Private booters to get 21 percent fee hike

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Sun-Times file photo

Five months ago, price-gouging concerns derailed a plan to empower private booters roaming free in more than half of Chicago’s 50 wards to raise boot removal fees by $30 in exchange for stiffer regulations.

On Wednesday, the second time was the charm for the ordinance championed by Ald. Proco Joe Moreno (1st) and embraced by the mayor’s administration to bolster consumer protection.

The City Council’s License Committee approved the 21.4 percent fee hike – raising the maximum removal fee for private booters empowered to operate in 30 of Chicago’s 50 wards from $140 to $170-per-vehicle.

“There’s got to be some regulation. And I’d rather have booting than towing. It’s easier and quicker to get your car back than it is if you’re towed,” said Moreno, who’s running for the congressional seat soon to be vacated by retiring U.S. Rep. Luis Gutierrez (D-Il.)

“I don’t want tow trucks. More trucks on the street. More emissions in the air. Bad for environmental policy. And if I’ve parked illegally, I’d rather be able to deal with the boot in ten minutes than have to go find my car, pay more money to the towing companies.”

Pressed to justify the $30 increase, Moreno said, “They’re competing with the towing companies. The question should be, why do the towing companies get $220 or $230 to pull your car up in the air and drive it down my streets and then my constituents have to go find it and pay a higher fee.”

In exchange for the 21.4 percent fee hike, the city’s four private booters would be required to:

– Pay $1,000 for a two-year license—four times the current $250 fee.

– Remove the boot at no charge if the owner returns to the lot before the boot is fully applied.

– Register each location where the company is operating and pay a $100 fee for each site.

– Put their employees in uniforms and train them on boot installation and removal.

– Offer a 24-hour hotline accessible to consumers with questions and complaints.

– Place signs at the entrance and exits to all lots.

Last year, Barbara Gressel, deputy commissioner of the city’s Department of Business Affairs and Consumer Protection, called the $30 fee hike a “fair compromise with the industry to achieve some of the more stringent consumer protections.”

Aldermen did not agree. Their concerns shelved Moreno’s trade-off ordinance.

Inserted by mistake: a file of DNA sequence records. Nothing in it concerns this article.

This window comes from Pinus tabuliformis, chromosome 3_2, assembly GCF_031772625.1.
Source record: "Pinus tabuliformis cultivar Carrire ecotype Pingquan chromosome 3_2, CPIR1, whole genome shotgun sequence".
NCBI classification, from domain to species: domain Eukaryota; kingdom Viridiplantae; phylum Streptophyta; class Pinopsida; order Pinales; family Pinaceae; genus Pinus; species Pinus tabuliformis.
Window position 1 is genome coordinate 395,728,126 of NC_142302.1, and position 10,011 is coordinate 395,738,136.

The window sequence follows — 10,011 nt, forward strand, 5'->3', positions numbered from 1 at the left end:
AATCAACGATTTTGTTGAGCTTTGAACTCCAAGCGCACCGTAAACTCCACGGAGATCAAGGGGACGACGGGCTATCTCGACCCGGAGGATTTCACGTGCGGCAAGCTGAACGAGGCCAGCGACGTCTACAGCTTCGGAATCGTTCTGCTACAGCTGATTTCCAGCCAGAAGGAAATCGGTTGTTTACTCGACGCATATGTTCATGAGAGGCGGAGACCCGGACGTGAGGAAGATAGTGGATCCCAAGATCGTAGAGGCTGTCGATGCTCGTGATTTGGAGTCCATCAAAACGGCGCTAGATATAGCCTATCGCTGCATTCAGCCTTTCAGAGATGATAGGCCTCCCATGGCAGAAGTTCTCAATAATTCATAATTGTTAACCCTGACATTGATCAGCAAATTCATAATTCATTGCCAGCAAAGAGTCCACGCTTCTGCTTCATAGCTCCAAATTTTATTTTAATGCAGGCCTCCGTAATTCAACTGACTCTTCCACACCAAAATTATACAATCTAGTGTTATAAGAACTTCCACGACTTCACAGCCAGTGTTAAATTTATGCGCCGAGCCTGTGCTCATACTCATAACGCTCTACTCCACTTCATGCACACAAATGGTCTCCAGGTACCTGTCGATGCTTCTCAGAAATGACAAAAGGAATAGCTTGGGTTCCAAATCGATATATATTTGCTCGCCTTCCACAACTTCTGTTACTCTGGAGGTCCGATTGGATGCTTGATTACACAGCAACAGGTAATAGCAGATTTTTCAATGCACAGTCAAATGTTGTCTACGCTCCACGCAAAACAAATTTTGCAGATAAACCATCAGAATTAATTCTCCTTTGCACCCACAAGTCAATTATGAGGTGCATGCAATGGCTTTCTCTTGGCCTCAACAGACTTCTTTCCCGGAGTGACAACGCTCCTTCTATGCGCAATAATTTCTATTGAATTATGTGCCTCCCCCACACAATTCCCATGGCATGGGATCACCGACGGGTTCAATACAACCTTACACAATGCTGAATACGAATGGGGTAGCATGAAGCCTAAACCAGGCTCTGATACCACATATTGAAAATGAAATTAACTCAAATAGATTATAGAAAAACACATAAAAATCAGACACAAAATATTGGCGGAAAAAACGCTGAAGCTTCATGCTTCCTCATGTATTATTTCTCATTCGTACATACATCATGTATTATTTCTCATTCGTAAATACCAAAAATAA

On Wednesday, Moreno made the argument uniformed booting crews would bolster public safety.

“It helps to have uniformed folks in our parking lots 24-hours. Even though they’re not the police, it gives a sense and presence of safety. More eyes on the street,” Moreno said.

Small businesses struggling to survive in congested Chicago neighborhoods view booting as a kinder, gentler and less costly way to handle the chronic problem of parking poachers. It doesn’t require towing, which could damage the car.

But over the years, the burgeoning use of private booting has been mired in controversy.

In 1999, the City Council moved to prohibit private booting amid reports of price-gouging and fisticuffs.

Eighteen months later, aldermen put the weapon back in the arsenal of neighborhood retailers with the consent of the local alderman, provided booting companies obtain city licenses and abide by strict regulations governing everything from fees, insurance and signs to staffing and credit card payments.

In 2004, private booters were further required to wait 15 minutes after a vehicle is parked before booting and to post signs informing motorists who return to their vehicles before the boot is fully applied of their right to demand removal at no charge.

At the time, Chicago Sun-Times columnist Neil Steinberg had shined the light on private booting abuses.

They included booters who swarm in for the kill, even if a motorist stops at an ATM to get money to shop at a local store. There have also been complaints of booters targeting motorists for “double-shopping” — first at the store with a parking lot, then somewhere else down the street.

In 2016, a move to slap a “convenience fee” on motorists who use credit cards to pay private boot removal fees stalled amid similar price-gouging concerns.

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